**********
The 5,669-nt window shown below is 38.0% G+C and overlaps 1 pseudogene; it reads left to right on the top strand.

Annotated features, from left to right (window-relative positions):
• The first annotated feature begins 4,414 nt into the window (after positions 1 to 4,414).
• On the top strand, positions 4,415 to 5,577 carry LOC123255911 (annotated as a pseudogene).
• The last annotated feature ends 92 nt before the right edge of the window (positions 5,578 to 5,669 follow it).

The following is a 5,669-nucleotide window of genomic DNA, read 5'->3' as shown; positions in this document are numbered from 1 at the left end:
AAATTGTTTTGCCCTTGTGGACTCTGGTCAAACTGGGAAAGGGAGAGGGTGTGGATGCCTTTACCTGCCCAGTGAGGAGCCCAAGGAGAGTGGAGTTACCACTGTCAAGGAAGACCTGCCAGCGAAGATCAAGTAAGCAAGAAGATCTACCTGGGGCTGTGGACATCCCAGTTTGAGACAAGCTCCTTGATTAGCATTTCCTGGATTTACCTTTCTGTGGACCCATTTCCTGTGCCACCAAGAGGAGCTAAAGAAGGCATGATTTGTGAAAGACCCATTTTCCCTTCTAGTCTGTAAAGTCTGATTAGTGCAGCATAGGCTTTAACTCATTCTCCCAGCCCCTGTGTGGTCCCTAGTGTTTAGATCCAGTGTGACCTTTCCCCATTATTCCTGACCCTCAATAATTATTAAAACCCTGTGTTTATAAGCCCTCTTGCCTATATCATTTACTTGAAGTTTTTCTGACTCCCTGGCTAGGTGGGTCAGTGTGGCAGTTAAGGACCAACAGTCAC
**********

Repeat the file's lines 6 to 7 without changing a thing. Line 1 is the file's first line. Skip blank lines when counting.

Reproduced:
The following is a 5,669-nucleotide window of genomic DNA, read 5'->3' as shown; positions in this document are numbered from 1 at the left end:
AAATTGTTTTGCCCTTGTGGACTCTGGTCAAACTGGGAAAGGGAGAGGGTGTGGATGCCTTTACCTGCCCAGTGAGGAGCCCAAGGAGAGTGGAGTTACCACTGTCAAGGAAGACCTGCCAGCGAAGATCAAGTAAGCAAGAAGATCTACCTGGGGCTGTGGACATCCCAGTTTGAGACAAGCTCCTTGATTAGCATTTCCTGGATTTACCTTTCTGTGGACCCATTTCCTGTGCCACCAAGAGGAGCTAAAGAAGGCATGATTTGTGAAAGACCCATTTTCCCTTCTAGTCTGTAAAGTCTGATTAGTGCAGCATAGGCTTTAACTCATTCTCCCAGCCCCTGTGTGGTCCCTAGTGTTTAGATCCAGTGTGACCTTTCCCCATTATTCCTGACCCTCAATAATTATTAAAACCCTGTGTTTATAAGCCCTCTTGCCTATATCATTTACTTGAAGTTTTTCTGACTCCCTGGCTAGGTGGGTCAGTGTGGCAGTTAAGGACCAACAGTCAC